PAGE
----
Without harming the forest that supports it, this streamlined tree house design is stabilized by a central trunk but ultimately suspended from the branches above to minimize negative environmental impacts.
Tree houses typically rely on being either attached to trunks or translating their loads to grounded supports – in short: they either harm trees or are not truly ‘treehouses’. Farrow Partnership Architects proposes a middle path, relying on the tree without constricting its growth.
And while the structures are open-air for a camping-style experience, they are not lacking in luxuries (at least in terms of what one normally expects from architecture in trees: bedroom, bathroom and living room spaces complete with composting toilet and graywater shower.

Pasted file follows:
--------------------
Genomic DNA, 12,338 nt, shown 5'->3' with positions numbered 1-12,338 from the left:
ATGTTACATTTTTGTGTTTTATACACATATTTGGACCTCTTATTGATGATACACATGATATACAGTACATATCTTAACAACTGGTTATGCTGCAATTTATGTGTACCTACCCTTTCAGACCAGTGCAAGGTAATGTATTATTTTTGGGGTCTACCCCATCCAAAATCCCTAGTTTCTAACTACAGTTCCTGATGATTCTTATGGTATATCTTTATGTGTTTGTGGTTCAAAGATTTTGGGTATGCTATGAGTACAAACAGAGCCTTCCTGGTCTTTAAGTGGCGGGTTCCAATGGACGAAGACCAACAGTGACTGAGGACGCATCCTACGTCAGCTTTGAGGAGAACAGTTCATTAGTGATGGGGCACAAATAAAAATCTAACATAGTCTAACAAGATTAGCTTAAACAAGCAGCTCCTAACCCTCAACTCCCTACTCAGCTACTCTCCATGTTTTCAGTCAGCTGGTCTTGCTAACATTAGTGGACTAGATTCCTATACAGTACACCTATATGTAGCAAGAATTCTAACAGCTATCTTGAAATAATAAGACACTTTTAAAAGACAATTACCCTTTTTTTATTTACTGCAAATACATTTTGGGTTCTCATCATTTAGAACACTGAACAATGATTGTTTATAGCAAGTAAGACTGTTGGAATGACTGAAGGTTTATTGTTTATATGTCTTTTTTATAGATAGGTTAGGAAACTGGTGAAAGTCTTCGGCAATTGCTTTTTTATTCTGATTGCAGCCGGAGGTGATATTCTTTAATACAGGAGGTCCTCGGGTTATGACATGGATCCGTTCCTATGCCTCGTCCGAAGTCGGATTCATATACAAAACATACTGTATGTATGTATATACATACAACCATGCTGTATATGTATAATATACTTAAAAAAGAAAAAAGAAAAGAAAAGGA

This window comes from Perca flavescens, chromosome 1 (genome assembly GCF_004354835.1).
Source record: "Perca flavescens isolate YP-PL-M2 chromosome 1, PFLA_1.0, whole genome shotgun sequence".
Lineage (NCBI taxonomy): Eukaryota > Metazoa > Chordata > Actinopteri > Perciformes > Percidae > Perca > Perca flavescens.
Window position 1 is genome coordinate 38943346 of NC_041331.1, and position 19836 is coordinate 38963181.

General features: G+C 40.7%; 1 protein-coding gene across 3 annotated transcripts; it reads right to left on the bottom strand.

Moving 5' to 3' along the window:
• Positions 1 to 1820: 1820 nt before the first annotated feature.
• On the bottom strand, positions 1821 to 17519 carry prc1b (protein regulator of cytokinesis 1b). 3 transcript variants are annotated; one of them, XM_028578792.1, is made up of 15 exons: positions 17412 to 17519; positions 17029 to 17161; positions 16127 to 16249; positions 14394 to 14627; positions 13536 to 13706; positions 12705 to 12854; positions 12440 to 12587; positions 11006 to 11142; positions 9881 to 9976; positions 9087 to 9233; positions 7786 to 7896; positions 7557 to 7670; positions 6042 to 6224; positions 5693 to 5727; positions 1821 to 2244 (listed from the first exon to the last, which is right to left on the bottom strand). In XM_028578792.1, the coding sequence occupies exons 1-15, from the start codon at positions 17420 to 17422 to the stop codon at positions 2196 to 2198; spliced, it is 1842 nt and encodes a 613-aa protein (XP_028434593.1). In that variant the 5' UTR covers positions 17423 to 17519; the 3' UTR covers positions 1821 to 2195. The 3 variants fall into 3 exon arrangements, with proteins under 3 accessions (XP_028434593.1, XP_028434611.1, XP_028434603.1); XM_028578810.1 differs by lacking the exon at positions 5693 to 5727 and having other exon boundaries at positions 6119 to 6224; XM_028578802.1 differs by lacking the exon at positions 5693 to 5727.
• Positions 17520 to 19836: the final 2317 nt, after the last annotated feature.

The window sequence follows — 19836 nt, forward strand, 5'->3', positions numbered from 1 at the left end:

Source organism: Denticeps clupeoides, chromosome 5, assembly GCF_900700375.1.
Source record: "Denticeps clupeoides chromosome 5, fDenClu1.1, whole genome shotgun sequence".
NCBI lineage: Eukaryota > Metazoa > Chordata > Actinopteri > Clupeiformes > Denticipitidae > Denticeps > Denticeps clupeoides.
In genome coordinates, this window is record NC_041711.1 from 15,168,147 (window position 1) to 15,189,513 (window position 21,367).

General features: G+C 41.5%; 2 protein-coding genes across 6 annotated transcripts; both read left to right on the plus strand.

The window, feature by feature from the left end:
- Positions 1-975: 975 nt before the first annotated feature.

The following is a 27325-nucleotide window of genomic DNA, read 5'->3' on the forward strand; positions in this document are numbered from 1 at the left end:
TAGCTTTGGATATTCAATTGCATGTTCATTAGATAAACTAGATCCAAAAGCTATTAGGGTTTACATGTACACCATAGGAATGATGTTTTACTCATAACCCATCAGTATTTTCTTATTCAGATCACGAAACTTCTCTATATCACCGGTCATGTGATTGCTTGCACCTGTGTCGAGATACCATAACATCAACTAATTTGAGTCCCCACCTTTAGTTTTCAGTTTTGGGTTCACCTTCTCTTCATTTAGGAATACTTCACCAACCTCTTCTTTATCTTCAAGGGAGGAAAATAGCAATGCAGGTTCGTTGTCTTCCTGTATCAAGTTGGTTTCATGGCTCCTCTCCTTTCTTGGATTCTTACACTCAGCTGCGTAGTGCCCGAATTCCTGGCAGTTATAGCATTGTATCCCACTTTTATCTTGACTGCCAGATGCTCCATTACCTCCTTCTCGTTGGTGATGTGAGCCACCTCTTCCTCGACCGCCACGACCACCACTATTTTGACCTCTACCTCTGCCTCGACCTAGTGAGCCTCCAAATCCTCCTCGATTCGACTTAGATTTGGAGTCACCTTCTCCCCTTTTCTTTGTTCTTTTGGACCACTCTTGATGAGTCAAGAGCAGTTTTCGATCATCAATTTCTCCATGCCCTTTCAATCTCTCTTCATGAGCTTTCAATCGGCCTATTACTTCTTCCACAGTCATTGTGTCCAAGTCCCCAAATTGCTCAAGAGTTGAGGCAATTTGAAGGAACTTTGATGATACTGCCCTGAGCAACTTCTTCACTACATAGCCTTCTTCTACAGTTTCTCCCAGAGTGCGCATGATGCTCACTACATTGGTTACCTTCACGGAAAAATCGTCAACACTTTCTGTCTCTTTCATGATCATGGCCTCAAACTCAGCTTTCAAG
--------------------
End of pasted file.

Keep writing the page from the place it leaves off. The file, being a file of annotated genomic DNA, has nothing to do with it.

The streamlined bent-wood structures are designed to be oriented around site-specific views, hung with thin metal wires and covered in semi-translucent material to provide a degree of shade and privacy while letting in natural light during the day (and becoming a kind of glowing lantern at night).
This series of sky villas is set to be deployed in a national park near Toronto, Canada. Plans call for them to be sufficiently spaced out so that residents of one structure will not see the other, but simply the forest through the trees.